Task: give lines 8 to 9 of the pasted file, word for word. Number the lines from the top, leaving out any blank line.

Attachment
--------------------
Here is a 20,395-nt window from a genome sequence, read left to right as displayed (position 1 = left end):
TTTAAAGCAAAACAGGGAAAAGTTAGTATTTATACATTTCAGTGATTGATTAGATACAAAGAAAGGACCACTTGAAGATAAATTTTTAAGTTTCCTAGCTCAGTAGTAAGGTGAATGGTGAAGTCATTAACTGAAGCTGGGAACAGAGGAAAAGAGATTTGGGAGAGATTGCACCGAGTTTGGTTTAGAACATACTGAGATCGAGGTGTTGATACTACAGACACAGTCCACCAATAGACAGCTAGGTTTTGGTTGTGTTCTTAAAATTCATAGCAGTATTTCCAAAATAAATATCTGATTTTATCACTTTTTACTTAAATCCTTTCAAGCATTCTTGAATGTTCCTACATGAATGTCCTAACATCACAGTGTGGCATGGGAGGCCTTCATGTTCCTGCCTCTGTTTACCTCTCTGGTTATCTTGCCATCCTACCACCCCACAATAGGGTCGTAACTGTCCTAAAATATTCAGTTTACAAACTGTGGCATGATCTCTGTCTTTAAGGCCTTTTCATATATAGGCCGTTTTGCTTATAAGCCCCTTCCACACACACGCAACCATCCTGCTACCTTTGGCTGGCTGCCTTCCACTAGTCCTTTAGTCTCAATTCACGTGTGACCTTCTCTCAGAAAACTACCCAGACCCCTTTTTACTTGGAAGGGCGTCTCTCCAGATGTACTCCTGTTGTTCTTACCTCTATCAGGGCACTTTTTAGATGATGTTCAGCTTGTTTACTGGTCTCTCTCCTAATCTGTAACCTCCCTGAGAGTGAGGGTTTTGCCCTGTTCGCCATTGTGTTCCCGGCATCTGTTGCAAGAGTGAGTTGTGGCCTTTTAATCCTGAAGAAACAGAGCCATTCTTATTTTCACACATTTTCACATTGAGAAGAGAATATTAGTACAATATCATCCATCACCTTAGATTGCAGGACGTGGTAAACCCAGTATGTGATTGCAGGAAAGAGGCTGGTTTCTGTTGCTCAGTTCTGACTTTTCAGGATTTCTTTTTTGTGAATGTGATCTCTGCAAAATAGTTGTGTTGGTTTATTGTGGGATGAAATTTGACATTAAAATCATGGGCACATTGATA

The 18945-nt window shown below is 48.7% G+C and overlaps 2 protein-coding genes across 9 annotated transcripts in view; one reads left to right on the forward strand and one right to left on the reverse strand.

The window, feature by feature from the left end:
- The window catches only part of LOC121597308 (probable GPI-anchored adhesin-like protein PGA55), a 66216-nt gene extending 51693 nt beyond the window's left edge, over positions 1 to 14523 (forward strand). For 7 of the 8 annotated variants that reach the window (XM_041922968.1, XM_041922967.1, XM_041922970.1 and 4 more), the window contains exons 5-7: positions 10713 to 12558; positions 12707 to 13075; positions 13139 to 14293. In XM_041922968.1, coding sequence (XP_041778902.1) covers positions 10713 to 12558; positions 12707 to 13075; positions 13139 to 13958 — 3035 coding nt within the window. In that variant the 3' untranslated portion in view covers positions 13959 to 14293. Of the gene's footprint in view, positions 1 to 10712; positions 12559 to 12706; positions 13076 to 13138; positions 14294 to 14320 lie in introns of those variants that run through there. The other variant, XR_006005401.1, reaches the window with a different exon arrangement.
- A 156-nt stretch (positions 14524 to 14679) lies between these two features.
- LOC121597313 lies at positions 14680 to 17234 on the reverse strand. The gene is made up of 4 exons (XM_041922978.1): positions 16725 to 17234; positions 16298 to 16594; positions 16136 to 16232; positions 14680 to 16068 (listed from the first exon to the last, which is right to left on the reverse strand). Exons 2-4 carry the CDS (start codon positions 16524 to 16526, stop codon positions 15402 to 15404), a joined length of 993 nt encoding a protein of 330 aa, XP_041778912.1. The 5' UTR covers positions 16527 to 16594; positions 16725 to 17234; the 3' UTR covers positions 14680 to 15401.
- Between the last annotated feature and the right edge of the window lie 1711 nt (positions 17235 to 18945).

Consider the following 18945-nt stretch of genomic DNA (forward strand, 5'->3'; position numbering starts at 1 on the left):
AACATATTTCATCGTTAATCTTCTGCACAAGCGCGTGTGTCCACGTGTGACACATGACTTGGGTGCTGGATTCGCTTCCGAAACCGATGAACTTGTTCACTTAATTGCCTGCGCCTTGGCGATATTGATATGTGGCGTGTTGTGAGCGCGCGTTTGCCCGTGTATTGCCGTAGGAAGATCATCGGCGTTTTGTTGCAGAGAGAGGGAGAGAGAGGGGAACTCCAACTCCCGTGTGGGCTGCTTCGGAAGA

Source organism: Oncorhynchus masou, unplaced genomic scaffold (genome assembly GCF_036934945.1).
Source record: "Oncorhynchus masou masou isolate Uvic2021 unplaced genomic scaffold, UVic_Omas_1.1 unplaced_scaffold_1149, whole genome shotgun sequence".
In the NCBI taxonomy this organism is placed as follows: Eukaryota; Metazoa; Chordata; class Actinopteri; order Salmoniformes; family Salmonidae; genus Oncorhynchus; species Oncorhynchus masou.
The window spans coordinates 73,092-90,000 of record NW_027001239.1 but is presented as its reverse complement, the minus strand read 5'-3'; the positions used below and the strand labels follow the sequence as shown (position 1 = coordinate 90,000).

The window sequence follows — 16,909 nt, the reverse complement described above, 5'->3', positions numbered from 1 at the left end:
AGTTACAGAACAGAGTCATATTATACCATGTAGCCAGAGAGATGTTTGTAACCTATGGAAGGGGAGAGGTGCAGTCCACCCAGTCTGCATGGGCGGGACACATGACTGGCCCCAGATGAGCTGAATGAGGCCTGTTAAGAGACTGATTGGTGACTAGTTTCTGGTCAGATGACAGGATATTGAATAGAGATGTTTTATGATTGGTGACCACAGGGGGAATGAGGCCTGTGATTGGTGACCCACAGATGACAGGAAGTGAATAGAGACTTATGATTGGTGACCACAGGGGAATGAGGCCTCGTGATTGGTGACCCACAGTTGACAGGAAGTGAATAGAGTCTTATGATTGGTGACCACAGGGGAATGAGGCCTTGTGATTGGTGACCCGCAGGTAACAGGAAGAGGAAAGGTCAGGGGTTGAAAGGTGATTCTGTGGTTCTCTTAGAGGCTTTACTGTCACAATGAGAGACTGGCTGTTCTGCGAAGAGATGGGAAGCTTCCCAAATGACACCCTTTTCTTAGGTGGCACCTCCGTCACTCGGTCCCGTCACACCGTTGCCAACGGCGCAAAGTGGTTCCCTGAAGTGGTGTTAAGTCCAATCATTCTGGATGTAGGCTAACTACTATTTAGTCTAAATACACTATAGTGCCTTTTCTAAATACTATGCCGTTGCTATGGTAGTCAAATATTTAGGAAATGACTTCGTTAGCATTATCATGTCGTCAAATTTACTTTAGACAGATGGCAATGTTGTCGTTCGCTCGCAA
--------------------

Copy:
- Between the last annotated feature and the right edge of the window lie 1711 nt (positions 17235 to 18945).

Consider the following 18945-nt stretch of genomic DNA (forward strand, 5'->3'; position numbering starts at 1 on the left):